1What is Cyber Threat Intelligence and How is it Evolving?

1.1. Introduction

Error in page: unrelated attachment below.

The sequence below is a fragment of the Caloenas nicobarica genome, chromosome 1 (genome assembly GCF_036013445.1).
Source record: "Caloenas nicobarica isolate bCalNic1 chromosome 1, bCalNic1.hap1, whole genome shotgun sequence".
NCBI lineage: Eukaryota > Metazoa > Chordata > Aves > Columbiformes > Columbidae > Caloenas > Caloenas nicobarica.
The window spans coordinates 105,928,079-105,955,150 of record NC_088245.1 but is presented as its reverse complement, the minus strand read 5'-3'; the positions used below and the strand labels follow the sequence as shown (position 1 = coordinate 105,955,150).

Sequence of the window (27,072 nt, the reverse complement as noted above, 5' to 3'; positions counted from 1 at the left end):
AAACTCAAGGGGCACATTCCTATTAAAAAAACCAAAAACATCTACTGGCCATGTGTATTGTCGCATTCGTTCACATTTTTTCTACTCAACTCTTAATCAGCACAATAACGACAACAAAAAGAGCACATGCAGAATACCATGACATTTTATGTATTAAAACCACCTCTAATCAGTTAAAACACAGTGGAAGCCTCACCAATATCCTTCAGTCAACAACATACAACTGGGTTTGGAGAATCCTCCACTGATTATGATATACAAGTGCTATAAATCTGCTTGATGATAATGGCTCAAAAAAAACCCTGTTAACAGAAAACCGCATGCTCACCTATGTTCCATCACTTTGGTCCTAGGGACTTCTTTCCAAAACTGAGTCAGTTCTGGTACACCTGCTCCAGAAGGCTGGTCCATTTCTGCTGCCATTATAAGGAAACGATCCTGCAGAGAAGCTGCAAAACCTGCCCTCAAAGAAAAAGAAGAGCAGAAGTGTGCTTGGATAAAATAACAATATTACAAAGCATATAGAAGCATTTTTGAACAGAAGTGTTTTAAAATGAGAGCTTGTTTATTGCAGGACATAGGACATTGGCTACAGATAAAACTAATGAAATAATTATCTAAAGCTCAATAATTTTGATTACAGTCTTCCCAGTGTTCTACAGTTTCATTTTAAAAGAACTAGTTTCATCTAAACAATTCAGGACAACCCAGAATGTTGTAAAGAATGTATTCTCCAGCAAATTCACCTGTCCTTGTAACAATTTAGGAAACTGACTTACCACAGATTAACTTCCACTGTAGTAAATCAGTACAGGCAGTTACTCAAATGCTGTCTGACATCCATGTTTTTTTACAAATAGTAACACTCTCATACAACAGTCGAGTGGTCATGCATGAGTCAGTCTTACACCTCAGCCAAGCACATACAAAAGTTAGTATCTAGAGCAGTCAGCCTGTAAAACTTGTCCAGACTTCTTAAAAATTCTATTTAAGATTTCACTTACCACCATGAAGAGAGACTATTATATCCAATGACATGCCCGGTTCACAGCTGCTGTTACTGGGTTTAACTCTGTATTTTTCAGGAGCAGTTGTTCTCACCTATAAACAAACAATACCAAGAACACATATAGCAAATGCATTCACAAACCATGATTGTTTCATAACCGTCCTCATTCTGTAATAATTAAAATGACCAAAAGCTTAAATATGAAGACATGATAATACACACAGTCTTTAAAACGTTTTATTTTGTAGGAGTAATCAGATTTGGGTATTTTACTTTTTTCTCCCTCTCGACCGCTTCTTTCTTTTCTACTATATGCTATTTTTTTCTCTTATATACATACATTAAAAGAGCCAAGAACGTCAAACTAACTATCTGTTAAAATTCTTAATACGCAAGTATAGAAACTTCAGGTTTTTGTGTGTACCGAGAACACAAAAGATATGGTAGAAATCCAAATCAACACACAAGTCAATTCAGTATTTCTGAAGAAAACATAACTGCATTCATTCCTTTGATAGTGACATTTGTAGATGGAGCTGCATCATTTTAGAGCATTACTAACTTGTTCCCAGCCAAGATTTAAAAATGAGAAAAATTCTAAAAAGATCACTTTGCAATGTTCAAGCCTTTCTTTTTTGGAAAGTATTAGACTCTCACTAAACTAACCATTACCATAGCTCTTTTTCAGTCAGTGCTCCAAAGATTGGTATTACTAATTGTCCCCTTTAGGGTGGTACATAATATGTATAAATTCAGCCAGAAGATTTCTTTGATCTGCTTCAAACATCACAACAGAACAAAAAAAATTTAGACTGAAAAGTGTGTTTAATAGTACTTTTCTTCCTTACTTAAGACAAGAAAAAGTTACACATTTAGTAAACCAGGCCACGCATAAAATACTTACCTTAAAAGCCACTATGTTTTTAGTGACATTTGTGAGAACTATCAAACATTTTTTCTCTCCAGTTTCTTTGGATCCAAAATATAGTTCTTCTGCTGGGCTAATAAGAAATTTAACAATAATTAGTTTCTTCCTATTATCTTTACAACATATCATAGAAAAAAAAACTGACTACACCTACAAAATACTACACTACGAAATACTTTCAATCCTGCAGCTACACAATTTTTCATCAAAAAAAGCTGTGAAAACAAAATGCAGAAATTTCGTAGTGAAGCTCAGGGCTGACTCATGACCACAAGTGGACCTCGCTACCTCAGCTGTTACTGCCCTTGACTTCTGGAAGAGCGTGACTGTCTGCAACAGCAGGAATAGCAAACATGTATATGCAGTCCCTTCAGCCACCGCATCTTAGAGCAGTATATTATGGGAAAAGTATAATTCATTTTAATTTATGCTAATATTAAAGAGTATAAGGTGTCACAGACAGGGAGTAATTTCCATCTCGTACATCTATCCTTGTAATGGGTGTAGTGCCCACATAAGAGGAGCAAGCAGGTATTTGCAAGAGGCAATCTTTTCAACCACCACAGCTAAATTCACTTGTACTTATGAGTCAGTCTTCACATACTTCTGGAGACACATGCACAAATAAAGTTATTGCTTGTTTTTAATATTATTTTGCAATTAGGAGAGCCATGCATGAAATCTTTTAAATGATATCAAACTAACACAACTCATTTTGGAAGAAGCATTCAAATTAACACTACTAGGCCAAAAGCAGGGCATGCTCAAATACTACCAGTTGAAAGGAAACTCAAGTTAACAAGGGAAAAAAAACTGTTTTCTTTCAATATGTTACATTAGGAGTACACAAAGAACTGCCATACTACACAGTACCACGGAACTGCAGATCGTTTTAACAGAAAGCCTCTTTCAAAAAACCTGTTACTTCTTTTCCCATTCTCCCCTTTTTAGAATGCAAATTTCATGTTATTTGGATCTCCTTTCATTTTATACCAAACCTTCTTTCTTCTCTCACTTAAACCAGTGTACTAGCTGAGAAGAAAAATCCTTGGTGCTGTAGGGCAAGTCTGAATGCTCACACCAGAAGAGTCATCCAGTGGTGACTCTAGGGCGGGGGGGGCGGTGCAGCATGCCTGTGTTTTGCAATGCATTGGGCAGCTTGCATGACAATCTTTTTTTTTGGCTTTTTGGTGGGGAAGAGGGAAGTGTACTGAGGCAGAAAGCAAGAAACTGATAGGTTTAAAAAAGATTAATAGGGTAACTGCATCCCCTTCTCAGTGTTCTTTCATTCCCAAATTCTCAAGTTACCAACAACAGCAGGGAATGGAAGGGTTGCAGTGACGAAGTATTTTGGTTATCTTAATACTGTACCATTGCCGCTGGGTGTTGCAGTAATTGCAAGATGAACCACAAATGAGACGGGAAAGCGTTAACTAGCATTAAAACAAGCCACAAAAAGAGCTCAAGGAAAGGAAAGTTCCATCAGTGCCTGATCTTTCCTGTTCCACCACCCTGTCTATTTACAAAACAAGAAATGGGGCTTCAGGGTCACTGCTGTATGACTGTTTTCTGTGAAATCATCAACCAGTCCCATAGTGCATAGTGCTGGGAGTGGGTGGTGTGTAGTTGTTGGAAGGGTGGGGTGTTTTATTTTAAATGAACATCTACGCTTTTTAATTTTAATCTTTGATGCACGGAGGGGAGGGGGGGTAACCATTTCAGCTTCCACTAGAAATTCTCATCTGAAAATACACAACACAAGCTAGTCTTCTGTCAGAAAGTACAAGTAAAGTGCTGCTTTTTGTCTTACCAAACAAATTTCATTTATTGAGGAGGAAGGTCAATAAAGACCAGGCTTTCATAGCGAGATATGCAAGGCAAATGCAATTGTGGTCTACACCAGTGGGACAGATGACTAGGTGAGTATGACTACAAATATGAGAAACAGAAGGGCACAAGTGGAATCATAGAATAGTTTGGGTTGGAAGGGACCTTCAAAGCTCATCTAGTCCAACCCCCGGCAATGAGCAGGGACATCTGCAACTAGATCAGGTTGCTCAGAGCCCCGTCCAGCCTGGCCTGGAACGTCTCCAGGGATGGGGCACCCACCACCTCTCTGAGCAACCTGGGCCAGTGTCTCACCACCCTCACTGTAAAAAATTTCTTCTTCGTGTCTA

Today’s cyberattacks have changed in form, function and sophistication during the last few years. These cyberattacks no longer originate from digital hacktivists or online thugs. Held by well-funded and well-organized threat actors, cyberattacks have transformed from hacking for kicks to advanced attacks for profit which may range from financial aims to political gains. In that aim, attacks designed for mischief have been replaced with dynamic, stealthy and persistent attacks, known as advanced malware and advanced persistent threats (APTs). The reason is due to the complexity of new technologies. As a system gets more complex, it gets less secure, making it easier for the attacker to find weaknesses in the system and harder for the defender to secure it (Schneier 2000). As a result, attackers have a first-mover advantage, by trying new attacks first, while defenders have the disadvantage of being in a constant position of responding, for example better anti-virus software to combat new malwares and better intrusion detection system to detect malicious activities. Despite spending over 20 billion dollars annually on traditional security defenses (Piper 2013), organizations find themselves faced with this new generation of cyberattacks, which easily bypass traditional defenses such as traditional and next-generation firewalls, intrusion prevention systems, anti-virus and security gateways. Those defenses ...

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